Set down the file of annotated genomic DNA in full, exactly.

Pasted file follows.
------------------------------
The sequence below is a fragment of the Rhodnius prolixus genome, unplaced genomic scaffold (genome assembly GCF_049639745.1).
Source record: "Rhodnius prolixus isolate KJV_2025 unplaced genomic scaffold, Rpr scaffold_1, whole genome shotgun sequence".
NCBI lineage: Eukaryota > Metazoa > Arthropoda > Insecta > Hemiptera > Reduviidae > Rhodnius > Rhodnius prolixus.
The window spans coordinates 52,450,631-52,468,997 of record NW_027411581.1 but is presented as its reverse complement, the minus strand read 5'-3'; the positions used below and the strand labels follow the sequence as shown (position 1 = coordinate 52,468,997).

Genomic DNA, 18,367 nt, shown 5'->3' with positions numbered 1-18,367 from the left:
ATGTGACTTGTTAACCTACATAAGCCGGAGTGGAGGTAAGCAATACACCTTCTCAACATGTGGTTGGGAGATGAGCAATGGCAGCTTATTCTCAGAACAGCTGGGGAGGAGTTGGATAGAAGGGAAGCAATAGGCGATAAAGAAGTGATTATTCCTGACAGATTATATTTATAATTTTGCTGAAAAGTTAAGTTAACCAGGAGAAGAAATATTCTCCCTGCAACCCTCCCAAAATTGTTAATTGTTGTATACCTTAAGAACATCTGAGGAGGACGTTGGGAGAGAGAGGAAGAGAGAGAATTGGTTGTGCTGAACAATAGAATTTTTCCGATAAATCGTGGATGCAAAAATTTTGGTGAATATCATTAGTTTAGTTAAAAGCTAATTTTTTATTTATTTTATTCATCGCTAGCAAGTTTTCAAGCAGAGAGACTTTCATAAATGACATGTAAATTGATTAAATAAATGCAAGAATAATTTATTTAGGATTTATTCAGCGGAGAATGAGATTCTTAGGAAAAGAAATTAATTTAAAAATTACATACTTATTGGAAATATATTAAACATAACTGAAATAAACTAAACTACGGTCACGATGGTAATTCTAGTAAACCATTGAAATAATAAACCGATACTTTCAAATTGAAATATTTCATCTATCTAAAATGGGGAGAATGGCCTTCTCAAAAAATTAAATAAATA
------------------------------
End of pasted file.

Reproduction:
The sequence below is a fragment of the Rhodnius prolixus genome, unplaced genomic scaffold (genome assembly GCF_049639745.1).
Source record: "Rhodnius prolixus isolate KJV_2025 unplaced genomic scaffold, Rpr scaffold_1, whole genome shotgun sequence".
NCBI lineage: Eukaryota > Metazoa > Arthropoda > Insecta > Hemiptera > Reduviidae > Rhodnius > Rhodnius prolixus.
The window spans coordinates 52,450,631-52,468,997 of record NW_027411581.1 but is presented as its reverse complement, the minus strand read 5'-3'; the positions used below and the strand labels follow the sequence as shown (position 1 = coordinate 52,468,997).

Genomic DNA, 18,367 nt, shown 5'->3' with positions numbered 1-18,367 from the left:
ATGTGACTTGTTAACCTACATAAGCCGGAGTGGAGGTAAGCAATACACCTTCTCAACATGTGGTTGGGAGATGAGCAATGGCAGCTTATTCTCAGAACAGCTGGGGAGGAGTTGGATAGAAGGGAAGCAATAGGCGATAAAGAAGTGATTATTCCTGACAGATTATATTTATAATTTTGCTGAAAAGTTAAGTTAACCAGGAGAAGAAATATTCTCCCTGCAACCCTCCCAAAATTGTTAATTGTTGTATACCTTAAGAACATCTGAGGAGGACGTTGGGAGAGAGAGGAAGAGAGAGAATTGGTTGTGCTGAACAATAGAATTTTTCCGATAAATCGTGGATGCAAAAATTTTGGTGAATATCATTAGTTTAGTTAAAAGCTAATTTTTTATTTATTTTATTCATCGCTAGCAAGTTTTCAAGCAGAGAGACTTTCATAAATGACATGTAAATTGATTAAATAAATGCAAGAATAATTTATTTAGGATTTATTCAGCGGAGAATGAGATTCTTAGGAAAAGAAATTAATTTAAAAATTACATACTTATTGGAAATATATTAAACATAACTGAAATAAACTAAACTACGGTCACGATGGTAATTCTAGTAAACCATTGAAATAATAAACCGATACTTTCAAATTGAAATATTTCATCTATCTAAAATGGGGAGAATGGCCTTCTCAAAAAATTAAATAAATA